Nestlé KITKAT in Japan (A): Sparking a Cultural Revolution
(8 pages of text)
In 2008, the marketing manager for Nestlé Japan’s confectionery business and his team were struggling to redefine the KITKAT brand within the Japanese market. KITKAT as a brand faced a real threat as the retail environment rapidly shifted toward increasingly powerful convenience store chains and consumer preferences shifted toward more novel consumable products. With more than 200 companies competing within Japan’s crowded and relatively stable confectionery market, Nestlé Japan was facing the harsh realities of Japan’s famed position as the world’s toughest consumer market. To address these challenges, Nestlé Japan worked over 15 years to instill deep meaning in the KITKAT brand and then, based upon this foundation, created a comprehensive product portfolio. How can KITKAT capitalize on its past success as it moves forward?
This case series is designed for introductory marketing courses at the MBA level in order to help focus students on the process of marketing strategy development. Because it explores issues related to brands and the concept of premiumization, it is also appropriate for courses on brand management, marketing strategy, new product development, innovation, consumer behaviour, and general strategy. Finally, as this case series introduces a number of insights about Japanese consumer behaviour, it is also appropriate for courses focused on Japan, business in Japan, or business in Asia. This case series outlines effective solutions for brands struggling to re-focus and instill deep meaning into a consumer product brand. Students will learn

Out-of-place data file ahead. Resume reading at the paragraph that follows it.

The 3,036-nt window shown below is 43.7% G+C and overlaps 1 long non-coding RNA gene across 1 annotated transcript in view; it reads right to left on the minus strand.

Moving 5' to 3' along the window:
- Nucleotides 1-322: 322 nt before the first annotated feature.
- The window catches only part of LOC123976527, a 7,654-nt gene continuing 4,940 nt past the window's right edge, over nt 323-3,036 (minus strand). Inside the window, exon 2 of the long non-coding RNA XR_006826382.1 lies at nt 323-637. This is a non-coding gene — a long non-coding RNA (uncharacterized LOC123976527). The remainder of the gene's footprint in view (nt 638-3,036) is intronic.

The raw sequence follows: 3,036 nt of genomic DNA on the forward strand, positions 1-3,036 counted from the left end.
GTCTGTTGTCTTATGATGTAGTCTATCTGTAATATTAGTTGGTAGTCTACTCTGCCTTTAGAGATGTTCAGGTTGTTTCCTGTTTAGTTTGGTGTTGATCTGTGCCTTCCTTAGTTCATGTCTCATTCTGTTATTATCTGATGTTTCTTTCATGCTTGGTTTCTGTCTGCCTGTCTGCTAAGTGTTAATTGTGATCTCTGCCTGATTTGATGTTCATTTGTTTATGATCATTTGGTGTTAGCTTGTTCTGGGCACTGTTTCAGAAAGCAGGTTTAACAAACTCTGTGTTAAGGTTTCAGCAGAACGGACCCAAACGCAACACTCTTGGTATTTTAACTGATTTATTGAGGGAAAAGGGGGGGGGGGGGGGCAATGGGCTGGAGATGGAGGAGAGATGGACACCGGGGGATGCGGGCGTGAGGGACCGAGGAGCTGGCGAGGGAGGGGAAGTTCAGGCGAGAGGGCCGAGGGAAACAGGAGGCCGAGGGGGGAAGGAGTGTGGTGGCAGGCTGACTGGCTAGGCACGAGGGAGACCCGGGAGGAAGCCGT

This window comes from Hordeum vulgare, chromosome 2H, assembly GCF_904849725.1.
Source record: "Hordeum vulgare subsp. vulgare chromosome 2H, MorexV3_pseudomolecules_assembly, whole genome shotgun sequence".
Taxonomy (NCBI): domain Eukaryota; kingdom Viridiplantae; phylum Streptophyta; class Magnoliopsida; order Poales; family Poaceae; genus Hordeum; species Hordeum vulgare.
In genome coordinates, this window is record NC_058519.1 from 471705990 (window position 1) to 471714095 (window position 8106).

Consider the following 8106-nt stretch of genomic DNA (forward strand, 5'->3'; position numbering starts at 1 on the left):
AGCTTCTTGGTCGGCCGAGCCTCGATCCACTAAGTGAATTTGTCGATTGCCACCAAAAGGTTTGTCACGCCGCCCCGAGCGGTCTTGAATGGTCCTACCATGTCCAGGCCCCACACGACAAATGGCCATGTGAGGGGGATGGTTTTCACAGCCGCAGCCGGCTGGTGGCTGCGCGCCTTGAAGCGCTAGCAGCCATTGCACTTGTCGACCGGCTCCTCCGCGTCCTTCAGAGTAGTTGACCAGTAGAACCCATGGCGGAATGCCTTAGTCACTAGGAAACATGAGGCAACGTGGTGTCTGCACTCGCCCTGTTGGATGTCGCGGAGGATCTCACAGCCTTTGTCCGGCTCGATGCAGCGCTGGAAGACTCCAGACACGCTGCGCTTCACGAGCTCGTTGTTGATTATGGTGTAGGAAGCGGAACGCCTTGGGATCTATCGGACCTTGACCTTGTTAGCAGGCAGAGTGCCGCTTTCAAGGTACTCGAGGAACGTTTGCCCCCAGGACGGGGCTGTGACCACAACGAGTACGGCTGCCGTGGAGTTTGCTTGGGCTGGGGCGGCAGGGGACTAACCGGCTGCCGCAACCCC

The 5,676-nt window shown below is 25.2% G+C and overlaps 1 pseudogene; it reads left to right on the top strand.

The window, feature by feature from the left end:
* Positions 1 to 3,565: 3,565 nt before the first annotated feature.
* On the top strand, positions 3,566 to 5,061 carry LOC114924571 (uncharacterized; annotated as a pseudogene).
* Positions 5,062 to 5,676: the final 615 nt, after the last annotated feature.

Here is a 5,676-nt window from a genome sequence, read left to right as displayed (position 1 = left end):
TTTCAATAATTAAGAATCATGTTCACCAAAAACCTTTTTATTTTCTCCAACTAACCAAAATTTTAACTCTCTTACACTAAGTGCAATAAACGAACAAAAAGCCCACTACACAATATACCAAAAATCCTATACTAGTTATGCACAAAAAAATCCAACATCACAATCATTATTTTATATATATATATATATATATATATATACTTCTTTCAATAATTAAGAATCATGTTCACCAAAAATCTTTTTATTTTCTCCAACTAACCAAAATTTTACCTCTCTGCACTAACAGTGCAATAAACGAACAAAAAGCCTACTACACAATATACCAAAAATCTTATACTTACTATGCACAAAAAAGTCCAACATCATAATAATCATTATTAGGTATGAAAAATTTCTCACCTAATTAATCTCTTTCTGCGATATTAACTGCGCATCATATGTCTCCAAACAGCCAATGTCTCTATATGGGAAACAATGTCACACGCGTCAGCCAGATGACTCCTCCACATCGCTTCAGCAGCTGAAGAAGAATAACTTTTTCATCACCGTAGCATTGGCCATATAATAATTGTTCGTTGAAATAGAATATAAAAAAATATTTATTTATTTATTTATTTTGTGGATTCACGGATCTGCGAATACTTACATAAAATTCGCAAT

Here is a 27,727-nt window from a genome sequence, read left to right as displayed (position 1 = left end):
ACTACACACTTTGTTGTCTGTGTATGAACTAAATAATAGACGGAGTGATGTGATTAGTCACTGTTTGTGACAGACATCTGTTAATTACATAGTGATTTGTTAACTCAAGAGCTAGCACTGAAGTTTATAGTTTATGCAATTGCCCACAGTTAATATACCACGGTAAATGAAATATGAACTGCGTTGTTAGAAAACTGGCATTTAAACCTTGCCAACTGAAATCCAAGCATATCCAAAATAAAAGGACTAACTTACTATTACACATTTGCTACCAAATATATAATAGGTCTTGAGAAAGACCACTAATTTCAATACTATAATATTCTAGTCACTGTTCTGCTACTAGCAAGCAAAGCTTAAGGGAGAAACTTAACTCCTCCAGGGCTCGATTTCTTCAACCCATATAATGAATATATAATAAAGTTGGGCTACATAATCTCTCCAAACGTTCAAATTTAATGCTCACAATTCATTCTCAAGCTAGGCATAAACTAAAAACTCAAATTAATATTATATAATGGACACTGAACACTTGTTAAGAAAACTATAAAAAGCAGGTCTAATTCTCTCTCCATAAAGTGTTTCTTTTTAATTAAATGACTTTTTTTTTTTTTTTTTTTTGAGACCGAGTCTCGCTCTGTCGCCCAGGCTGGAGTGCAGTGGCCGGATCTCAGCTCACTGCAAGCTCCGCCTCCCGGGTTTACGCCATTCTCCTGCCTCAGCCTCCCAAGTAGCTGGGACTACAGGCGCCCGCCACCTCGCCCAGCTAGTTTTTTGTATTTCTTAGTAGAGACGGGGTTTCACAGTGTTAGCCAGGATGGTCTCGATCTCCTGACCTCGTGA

- The use of marketing research to identify the most important problems faced by a specific target customer group (or lightning rod target customer segment);
- How to leverage these insights to develop a clear and compelling story that resonates with this target customer group;
- How to assemble a comprehensive ecosystem of partners to reinforce this story and ensure that it is consistently delivered with the highest possible value to all members;
- How to identify scarce resources within the delivery of products or services and leverage these for competitive advantage;
- How to infuse meaning into a brand during a time of crisis (in this case, during one of the worst earthquakes ever experienced); and
- How to build premiumization efforts upon an existing product line or category.
Accommodation & Food Services
Japan, Large, 2008
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